With Cap now joining them, the Avengers confront the Swordsman, though Cap is wanting the others to back off in order to claim the right to take him down himself. Cap's style of leadership in these early days of helming the Avengers is at times a contradiction--training Hawkeye and the others to act as a team, yet pulling rank when he feels it's necessary for him to act alone. It's no wonder these four were often grumbling with one another while they were coming together as a team. As for the Swordsman, while the Avengers find that he isn't about to lie down and surrender, they eventually close ranks against him. But just when you think that the Swordsman has destroyed his prospects for Avengers membership, Lee is about to introduce another interesting twist to this character's circumstances which will put the matter back on the table.

Teleported across the globe, the Swordsman finds himself in the presence of one who is used to having underlings assisting him in his plans of conquest--and who now wishes to make use of the Swordsman's activities with the Avengers in order to carry out his vengeance against a member of the original team, Iron Man. Yet he'll find the Swordsman has something to say about being handled, particularly if someone is seeking to disarm him.

The Mandarin, of course, is no novice when it comes to villainy or ruthlessness--and despite the Swordsman's outrage, it's quickly made clear to him that he's out of his league here. Be that as it may, it's still a nice touch to his character to see him assert himself against the Mandarin, regardless of the threat he may represent. For the Swordsman, to fall in battle is one thing; to be deprived of that right is intolerable.

Yet, to survive in criminal circles as he has, the Swordsman's independence has likely had to shift with the wind when necessary. And it helps to rationalize your subservience by telling yourself that your "boss" is serving your own purposes. Even so, as the Swordsman's weapon is modified with technology, it's clear the Mandarin has thought ahead in that respect.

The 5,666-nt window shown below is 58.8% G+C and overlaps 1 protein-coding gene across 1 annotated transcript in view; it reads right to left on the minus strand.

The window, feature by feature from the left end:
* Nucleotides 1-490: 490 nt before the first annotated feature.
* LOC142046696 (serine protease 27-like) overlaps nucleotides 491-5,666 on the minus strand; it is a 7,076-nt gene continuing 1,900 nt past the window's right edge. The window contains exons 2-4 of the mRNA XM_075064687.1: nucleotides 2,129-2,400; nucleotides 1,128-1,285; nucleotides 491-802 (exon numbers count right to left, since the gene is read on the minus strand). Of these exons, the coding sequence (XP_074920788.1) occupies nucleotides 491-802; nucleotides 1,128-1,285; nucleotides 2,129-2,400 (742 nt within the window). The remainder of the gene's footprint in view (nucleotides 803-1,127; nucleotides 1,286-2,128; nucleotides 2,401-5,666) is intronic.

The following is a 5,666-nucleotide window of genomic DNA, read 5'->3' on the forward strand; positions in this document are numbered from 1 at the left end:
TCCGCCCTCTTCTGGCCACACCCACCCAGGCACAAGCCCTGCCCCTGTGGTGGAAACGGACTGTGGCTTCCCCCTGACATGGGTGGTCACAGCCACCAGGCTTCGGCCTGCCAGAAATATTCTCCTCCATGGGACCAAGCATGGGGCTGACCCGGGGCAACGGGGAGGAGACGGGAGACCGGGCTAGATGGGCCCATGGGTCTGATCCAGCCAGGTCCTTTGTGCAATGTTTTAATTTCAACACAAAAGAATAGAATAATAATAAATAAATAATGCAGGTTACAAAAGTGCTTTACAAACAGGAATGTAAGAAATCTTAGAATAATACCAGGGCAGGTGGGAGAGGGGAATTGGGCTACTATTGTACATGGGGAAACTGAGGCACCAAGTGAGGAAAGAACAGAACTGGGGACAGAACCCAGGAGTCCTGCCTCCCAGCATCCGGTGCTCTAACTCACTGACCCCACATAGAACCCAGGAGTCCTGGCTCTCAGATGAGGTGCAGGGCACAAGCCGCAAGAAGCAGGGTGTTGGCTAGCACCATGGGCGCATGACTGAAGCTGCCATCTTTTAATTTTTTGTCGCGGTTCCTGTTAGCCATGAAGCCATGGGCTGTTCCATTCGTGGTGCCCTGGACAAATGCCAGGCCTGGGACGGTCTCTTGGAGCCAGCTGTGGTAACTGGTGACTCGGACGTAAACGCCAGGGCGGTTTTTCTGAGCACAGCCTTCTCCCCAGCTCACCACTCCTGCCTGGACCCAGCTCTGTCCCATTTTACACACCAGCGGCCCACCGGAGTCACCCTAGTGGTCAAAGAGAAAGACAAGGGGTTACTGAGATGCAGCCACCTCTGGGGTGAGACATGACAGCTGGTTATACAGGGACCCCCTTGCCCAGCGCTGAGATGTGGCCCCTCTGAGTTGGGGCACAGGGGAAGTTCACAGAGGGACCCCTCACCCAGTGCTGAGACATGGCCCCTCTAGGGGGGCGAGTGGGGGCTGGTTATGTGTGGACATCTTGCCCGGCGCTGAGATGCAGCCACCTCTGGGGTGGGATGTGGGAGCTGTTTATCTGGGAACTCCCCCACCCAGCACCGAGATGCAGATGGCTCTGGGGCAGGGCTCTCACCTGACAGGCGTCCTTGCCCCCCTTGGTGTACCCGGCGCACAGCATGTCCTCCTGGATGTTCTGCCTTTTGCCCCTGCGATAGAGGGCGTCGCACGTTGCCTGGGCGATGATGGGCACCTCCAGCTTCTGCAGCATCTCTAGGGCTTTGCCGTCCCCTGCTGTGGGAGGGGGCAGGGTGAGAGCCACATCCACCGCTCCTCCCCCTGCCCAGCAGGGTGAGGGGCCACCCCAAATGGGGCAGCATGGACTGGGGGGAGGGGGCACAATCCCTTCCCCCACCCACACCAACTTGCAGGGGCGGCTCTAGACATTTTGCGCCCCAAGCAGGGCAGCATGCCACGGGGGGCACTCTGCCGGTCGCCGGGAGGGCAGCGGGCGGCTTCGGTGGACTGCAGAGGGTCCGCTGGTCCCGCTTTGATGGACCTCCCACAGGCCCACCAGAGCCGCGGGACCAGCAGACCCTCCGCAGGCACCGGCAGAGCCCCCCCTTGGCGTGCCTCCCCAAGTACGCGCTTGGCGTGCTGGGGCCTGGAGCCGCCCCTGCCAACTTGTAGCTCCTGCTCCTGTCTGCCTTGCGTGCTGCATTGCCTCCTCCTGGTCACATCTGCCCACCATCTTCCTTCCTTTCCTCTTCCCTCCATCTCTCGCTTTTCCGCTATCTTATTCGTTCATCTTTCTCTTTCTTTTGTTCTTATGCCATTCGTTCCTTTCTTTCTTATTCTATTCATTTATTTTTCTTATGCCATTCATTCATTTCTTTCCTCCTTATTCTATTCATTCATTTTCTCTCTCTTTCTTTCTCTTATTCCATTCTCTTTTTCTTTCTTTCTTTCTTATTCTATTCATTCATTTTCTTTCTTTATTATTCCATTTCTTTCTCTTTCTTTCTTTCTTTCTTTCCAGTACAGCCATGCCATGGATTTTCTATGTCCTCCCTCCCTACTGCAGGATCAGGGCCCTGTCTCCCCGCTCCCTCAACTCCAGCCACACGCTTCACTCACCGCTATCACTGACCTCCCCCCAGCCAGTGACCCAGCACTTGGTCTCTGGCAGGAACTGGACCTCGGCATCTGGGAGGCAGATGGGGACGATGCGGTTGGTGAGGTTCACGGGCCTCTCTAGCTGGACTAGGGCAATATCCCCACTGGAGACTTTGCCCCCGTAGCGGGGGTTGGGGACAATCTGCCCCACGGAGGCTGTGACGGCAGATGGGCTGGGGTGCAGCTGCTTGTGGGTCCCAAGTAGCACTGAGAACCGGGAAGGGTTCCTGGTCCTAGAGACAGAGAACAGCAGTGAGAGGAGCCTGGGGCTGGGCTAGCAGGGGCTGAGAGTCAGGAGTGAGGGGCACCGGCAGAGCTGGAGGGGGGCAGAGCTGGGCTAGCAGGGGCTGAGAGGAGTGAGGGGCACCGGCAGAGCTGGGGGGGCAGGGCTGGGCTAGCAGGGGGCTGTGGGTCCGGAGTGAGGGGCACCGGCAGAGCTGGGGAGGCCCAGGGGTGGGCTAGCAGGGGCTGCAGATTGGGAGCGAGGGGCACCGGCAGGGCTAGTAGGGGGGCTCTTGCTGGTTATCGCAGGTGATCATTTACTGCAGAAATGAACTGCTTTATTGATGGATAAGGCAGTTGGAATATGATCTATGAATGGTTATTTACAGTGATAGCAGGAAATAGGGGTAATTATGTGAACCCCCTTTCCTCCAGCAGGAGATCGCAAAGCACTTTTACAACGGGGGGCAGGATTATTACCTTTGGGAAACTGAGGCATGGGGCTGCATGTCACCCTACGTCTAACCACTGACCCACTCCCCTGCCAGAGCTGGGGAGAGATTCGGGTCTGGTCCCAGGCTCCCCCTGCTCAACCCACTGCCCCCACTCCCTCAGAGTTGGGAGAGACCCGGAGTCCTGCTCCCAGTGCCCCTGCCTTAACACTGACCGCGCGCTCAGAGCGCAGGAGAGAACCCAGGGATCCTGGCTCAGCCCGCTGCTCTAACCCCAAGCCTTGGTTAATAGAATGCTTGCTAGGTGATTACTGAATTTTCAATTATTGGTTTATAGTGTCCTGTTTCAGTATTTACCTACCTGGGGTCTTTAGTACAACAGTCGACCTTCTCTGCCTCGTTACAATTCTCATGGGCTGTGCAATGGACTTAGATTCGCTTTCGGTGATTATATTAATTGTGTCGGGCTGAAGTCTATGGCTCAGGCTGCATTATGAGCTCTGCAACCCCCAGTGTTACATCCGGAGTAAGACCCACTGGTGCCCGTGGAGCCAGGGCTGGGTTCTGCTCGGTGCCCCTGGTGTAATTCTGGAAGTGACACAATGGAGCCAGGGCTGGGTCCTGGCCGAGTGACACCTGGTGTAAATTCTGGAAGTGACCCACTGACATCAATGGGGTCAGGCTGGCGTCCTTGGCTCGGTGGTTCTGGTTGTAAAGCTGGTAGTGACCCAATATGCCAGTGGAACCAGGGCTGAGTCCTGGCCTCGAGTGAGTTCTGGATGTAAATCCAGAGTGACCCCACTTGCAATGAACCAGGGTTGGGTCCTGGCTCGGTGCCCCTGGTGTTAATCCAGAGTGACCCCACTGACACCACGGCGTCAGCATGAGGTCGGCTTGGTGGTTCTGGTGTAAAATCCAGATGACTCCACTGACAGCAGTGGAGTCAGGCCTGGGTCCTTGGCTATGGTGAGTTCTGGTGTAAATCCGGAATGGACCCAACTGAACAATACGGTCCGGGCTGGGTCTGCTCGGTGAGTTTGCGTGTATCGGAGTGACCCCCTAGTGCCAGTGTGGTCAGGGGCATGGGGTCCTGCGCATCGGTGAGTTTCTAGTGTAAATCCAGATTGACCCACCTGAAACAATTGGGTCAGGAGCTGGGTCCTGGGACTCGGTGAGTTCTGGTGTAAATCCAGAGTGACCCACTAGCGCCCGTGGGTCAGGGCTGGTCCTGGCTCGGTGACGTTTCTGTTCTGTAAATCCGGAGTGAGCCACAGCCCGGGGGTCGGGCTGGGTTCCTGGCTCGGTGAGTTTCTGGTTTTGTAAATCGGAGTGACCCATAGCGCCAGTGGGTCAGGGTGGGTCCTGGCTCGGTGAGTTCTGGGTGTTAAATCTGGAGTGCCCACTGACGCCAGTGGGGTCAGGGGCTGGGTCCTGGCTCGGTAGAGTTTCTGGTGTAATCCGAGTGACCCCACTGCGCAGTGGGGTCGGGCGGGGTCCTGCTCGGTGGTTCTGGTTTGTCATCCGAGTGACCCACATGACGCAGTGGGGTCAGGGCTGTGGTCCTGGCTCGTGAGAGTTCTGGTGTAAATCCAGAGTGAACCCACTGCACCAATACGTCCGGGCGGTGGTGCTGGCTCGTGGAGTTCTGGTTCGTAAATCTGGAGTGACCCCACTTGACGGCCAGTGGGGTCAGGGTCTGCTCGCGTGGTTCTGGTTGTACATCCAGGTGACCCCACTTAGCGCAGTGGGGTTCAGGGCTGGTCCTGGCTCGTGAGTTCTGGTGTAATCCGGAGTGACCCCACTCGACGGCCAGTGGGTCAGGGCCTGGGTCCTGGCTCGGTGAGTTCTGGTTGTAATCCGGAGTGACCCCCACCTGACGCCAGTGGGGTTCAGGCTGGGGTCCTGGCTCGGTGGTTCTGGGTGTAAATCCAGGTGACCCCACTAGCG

It's a generous interlude given to the Swordsman, expanding on the already generous amount of character development which Lee has given him--as well as now putting him on the same level as the super-villains whom heroes such as the Avengers usually battle. It's almost regrettable to see the Swordsman "enhanced" in such a manner; after all, the man was already a force to be reckoned with, and now he's packing a disintegrator ray, gas fumes, flames, energy bolts, and who knows what else in his sword hilt. Such an upgrade for the Swordsman dilutes the nature of his character, which a man who takes pride in his skill at swordplay has used in order to build such a reputation for himself; after all, his opponents from this point on are likely to be less impressed by his skill and daring if he's using his sword to lay down fire at them.

In addition, the Mandarin's reason for modifying the sword--to make the Swordsman "a worthy ally"--is mostly smoke for our benefit, and doesn't really explain Lee's decision to give the Swordsman this kind of edge. No such modifications are needed for the Mandarin to put in motion his plan for the Swordsman: embedding him in the Avengers as a "double agent" in order to lay a trap for Iron Man. To that end, he projects an image of Iron Man into the Avengers' midst, to deceive them into believing that Iron Man is the one who proposed the Swordsman for membership and sent him to them. The deception works, and the Mandarin immediately transports the Swordsman back. And before you know it: